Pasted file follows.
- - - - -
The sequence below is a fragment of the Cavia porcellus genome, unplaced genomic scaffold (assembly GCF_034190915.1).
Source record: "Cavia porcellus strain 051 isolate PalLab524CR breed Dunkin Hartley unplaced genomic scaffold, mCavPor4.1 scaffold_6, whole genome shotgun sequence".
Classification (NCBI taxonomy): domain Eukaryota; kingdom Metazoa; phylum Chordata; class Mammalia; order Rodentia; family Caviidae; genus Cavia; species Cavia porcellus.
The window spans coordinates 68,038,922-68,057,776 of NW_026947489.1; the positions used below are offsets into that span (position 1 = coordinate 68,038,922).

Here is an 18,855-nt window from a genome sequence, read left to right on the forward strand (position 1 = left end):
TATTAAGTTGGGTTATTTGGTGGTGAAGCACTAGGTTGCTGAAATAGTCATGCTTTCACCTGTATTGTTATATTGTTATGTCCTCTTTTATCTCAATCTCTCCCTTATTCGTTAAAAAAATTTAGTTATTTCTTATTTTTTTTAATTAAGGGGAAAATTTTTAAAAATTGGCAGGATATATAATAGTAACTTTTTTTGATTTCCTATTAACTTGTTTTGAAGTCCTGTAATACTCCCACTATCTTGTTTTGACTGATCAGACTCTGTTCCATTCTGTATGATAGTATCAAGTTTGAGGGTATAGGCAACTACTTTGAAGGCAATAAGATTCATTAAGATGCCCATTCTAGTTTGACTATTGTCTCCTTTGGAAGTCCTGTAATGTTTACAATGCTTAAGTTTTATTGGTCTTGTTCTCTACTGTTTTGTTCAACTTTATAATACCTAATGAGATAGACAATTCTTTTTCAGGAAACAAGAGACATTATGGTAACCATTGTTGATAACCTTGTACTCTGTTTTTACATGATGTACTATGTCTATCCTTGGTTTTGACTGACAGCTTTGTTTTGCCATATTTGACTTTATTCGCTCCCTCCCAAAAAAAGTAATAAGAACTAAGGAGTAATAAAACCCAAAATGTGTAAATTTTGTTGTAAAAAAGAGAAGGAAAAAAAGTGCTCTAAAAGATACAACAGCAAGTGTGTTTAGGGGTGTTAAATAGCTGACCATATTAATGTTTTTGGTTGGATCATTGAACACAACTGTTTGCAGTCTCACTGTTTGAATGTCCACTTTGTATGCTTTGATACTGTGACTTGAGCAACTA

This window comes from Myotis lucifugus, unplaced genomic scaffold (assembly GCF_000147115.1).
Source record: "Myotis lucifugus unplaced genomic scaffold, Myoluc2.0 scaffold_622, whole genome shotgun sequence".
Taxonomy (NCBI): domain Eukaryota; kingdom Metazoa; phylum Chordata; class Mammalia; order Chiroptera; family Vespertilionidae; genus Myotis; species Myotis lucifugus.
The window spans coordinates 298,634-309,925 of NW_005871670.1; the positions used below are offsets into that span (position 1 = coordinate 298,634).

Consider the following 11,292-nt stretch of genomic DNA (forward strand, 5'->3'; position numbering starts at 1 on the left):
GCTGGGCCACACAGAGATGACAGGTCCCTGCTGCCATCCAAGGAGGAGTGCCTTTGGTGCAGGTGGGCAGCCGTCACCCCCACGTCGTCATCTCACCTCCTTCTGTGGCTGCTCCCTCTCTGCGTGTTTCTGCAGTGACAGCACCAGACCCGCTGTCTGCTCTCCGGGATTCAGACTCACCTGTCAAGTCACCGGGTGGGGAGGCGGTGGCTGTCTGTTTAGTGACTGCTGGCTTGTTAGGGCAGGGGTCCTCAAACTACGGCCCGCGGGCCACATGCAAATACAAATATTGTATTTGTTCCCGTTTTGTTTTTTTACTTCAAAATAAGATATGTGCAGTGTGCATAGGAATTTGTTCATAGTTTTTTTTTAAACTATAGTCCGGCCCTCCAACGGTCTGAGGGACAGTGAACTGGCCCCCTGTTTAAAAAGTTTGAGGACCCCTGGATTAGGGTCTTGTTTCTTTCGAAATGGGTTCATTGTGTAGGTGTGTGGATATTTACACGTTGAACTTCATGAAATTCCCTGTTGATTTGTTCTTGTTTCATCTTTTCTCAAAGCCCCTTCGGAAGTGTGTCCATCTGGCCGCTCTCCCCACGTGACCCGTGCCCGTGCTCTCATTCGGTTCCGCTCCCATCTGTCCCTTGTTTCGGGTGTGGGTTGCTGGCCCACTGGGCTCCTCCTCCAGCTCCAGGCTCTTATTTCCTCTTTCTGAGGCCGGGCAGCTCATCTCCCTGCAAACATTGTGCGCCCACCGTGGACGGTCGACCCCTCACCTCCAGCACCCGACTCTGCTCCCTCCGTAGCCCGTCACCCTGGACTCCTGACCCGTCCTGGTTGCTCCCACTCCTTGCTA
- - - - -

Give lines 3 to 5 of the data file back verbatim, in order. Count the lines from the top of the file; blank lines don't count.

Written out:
Classification (NCBI taxonomy): domain Eukaryota; kingdom Metazoa; phylum Chordata; class Mammalia; order Rodentia; family Caviidae; genus Cavia; species Cavia porcellus.
The window spans coordinates 68,038,922-68,057,776 of NW_026947489.1; the positions used below are offsets into that span (position 1 = coordinate 68,038,922).

Here is an 18,855-nt window from a genome sequence, read left to right on the forward strand (position 1 = left end):